I’ve tried to avoid meanness since then, and although I do still have some problems with the kind of righteousness which got me in trouble with the hostages, I generally try to write what I’d stand behind, and stand behind what I’d write.

Two recent pieces at Lawyers, Guns & Money, about the names people give their kids, however, have reminded me of a more recent transgression. A coupla’ years ago Ta-Nehisi Coates posted something along these same lines, and a bunch of us jumped in with names we each found ridiculous. I contributed a number of names of people I had known (or known of) whose names were puns—stuff along the lines of Erasmus B. Dragon or Mike Easter.

I regret that now, and pretty much anything else I said about names, mostly because these are real people in the world. They bore no responsibility for their punned names, but because they happened to have crossed paths with me, those names were now held up for ridicule. It was a shitty thing to do, and I should have known better.

So while other LGM writers and commenters were having fun with all of the names they dislike, I couldn’t join in. Oh, there are definitely names I don’t like, but unlike the discussion about the horrors of ketchup, I thought, man, there are people out there with those names, who may love those names, and who are unlikely to shave the distinction between their names being mocked and their persons being mocked.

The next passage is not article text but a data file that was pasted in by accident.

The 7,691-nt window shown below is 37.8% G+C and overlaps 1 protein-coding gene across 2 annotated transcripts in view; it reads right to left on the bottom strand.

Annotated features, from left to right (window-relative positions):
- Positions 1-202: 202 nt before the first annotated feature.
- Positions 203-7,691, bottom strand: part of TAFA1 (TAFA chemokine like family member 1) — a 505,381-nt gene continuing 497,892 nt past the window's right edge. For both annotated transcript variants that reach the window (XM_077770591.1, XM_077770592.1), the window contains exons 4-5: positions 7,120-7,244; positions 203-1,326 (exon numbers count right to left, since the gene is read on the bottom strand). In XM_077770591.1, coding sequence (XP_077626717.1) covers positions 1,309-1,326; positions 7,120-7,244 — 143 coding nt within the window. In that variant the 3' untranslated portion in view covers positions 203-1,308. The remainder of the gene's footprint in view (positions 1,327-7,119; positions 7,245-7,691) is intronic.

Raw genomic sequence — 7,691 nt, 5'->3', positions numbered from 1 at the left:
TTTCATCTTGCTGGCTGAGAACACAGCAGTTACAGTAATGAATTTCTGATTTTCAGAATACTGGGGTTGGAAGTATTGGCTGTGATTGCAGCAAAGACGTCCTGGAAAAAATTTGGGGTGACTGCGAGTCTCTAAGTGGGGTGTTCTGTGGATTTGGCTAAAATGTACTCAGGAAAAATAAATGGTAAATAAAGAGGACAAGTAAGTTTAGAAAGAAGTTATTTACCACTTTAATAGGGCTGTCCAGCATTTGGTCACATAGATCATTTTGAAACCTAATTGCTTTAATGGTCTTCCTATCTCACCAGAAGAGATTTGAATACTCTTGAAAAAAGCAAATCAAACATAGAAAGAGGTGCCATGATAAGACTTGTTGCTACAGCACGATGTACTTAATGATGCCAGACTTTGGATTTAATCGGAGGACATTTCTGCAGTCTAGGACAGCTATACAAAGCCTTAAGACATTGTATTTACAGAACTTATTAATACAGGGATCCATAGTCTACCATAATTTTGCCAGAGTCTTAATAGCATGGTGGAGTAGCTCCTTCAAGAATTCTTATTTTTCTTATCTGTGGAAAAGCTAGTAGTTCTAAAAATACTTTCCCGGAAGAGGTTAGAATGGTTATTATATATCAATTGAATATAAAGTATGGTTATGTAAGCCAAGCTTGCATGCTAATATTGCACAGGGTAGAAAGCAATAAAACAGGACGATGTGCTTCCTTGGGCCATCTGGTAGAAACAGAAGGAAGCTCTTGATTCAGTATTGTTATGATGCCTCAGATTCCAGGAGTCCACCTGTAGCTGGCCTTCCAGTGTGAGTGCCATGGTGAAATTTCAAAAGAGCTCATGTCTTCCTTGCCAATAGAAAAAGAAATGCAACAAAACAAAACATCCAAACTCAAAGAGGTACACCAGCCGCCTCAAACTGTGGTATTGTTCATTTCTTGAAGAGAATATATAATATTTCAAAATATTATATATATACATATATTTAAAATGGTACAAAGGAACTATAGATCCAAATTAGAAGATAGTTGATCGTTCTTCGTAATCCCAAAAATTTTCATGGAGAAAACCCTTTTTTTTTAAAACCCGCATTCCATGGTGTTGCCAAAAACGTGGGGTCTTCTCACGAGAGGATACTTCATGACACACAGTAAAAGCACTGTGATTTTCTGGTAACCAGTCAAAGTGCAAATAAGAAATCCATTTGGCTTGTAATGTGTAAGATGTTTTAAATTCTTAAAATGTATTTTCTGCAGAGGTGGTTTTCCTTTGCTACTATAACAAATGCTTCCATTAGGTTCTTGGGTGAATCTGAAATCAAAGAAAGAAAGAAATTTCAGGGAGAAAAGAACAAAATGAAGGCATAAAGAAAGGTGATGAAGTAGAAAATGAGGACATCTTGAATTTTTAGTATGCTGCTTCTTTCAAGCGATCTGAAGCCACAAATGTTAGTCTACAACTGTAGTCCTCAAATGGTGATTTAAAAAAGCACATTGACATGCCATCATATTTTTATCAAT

This doesn’t mean the writers and commenters at LGM are monsters of the universe, any more than I was a monster in writing what I did. Still, it’s a shitty thing to do.





Is this the real life

22 05 2013

I’m so late.

With the edits on Home Away Home, that is. Some time ago K. had expressed interest in the manuscript—she’d liked  The Unexpected Neighbor*—and I said, Ah, yeah, okay, as soon as I give it one last go around.

And then I did nothing.

K. bugged me, and I said Yeah yeah—I know, how awful that someone wants to read your work!—and did nothing. Repeat. And then I thought, Huh, I should get this done.

I made it easier by editing it section by section and sending those off to K. Some sections required sanding, others, sawing, but edits for one through five went pretty well.

And then I got busy with ghosting and grading and in the meantime K. was reading what I’d sent and then she finished and said, Hey. . . and I said Two weeks. And then did nothing.

Well, not exactly nothing: I started with the edits and again with the sanding and sawing and then I hit a point at which I realized Oh, crap, I’m gonna need a bigger saw, and stepped off.

I’ve stepped back up, proceeding bit by bit, but MAN do I have to dial it back. Both The Unexpected Neighbor and Home Away Home are dialogue-heavy and both suffer from the same defect: my tendency to make the characters too knowing.

Actually, it’s not just that they’re too knowing; it’s that this knowingness gets in the way of realistic dialogue. Now, were I writing a mannered piece, this wouldn’t be an issue, but the characters of both of these novels inhabit worlds I’d like readers to recognize; thus, they have to sound like real people.

I don’t mind that I over-write on the first draft; what I do mind is that it’s not until many drafts later that I manage to pare it back. I don’t know what I’m doing on those other drafts—it’s not as if these two works are plot-heavy—but apparently I can’t see the over-knowing dialogue until after I’ve worked everything else out.

Presuming, that is, that I’ve worked everything else out. . . .

~~~